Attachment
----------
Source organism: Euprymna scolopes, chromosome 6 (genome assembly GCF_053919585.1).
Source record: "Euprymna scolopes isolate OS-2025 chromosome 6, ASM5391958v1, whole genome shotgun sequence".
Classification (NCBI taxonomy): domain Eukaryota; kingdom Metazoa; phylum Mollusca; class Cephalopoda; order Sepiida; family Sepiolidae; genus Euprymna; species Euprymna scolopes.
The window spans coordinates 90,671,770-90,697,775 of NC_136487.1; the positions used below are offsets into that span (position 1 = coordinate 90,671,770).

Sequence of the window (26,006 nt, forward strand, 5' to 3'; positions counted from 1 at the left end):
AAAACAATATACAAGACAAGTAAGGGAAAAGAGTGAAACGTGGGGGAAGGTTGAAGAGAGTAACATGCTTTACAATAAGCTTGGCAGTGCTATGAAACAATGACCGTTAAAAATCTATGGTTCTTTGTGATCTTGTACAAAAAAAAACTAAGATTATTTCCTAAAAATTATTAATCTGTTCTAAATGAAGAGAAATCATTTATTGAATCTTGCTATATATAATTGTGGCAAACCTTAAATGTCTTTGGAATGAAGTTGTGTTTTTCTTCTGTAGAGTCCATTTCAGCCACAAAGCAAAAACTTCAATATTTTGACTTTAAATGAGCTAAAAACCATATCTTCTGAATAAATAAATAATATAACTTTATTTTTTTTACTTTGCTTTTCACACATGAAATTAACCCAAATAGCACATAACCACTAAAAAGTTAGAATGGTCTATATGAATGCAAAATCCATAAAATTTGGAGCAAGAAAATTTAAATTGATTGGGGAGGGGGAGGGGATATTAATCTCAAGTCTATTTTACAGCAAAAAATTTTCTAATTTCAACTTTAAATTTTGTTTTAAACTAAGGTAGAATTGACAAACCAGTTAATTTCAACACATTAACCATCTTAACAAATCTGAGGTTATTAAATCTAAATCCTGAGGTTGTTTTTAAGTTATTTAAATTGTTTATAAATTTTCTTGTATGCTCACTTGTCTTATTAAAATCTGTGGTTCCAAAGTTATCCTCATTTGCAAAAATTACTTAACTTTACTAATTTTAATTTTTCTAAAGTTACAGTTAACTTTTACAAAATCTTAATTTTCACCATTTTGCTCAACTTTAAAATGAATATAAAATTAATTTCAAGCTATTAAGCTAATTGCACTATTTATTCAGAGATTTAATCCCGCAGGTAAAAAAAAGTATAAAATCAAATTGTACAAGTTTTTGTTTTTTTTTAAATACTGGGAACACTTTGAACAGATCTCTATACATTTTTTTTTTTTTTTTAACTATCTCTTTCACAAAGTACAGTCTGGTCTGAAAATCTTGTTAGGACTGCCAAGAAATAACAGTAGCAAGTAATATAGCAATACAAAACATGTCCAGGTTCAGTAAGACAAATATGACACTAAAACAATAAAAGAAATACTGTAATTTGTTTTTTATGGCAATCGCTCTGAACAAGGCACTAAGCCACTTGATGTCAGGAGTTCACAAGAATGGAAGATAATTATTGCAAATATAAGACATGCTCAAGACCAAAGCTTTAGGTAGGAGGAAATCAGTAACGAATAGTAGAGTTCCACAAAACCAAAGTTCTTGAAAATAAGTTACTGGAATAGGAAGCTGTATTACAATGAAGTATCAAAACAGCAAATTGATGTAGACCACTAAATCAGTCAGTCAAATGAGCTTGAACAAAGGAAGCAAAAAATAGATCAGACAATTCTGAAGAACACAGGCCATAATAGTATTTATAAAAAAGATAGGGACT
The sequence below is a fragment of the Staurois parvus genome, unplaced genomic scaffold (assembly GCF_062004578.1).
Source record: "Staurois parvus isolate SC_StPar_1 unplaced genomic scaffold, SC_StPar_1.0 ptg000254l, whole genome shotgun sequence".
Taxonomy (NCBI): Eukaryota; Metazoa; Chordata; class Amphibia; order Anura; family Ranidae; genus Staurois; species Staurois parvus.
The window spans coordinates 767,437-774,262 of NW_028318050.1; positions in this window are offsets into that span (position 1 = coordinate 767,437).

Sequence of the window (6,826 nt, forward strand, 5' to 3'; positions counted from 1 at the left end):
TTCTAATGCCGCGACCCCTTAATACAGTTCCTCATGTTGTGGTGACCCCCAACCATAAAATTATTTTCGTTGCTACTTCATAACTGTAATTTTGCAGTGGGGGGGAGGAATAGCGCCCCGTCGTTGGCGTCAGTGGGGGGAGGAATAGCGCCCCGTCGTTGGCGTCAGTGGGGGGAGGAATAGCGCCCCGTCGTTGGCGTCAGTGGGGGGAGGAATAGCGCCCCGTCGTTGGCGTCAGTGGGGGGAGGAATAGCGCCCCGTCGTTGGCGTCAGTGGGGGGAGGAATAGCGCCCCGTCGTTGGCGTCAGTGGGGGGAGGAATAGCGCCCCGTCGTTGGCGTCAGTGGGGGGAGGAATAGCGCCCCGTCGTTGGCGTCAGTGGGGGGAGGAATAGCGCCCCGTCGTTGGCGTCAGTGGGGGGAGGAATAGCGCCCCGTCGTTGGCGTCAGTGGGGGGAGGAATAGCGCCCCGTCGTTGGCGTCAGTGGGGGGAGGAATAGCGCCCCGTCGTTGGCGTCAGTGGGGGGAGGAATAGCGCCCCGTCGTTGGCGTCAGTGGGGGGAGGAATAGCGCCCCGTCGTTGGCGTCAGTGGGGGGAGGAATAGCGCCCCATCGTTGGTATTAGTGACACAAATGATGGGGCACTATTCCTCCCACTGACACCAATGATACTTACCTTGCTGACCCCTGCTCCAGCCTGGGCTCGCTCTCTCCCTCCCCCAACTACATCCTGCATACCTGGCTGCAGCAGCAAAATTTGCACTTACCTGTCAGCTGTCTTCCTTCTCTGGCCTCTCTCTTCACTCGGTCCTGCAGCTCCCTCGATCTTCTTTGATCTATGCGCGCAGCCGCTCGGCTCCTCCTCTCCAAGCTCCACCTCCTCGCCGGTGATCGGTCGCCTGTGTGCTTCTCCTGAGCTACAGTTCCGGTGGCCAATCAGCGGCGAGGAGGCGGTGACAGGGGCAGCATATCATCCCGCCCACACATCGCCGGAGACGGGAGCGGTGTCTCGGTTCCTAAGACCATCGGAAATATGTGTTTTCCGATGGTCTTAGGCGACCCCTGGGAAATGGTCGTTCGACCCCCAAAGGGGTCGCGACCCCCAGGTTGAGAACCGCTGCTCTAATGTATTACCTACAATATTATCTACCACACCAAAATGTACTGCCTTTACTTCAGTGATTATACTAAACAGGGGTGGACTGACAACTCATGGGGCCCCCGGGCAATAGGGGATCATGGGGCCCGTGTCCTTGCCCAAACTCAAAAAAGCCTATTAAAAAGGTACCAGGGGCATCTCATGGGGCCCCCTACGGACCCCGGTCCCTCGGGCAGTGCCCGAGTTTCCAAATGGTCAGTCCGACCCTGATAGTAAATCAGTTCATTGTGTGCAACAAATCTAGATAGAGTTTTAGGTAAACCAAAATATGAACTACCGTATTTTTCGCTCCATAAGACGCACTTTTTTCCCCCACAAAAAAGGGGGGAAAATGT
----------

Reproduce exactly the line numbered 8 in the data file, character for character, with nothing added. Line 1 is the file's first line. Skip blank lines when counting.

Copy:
Source record: "Staurois parvus isolate SC_StPar_1 unplaced genomic scaffold, SC_StPar_1.0 ptg000254l, whole genome shotgun sequence".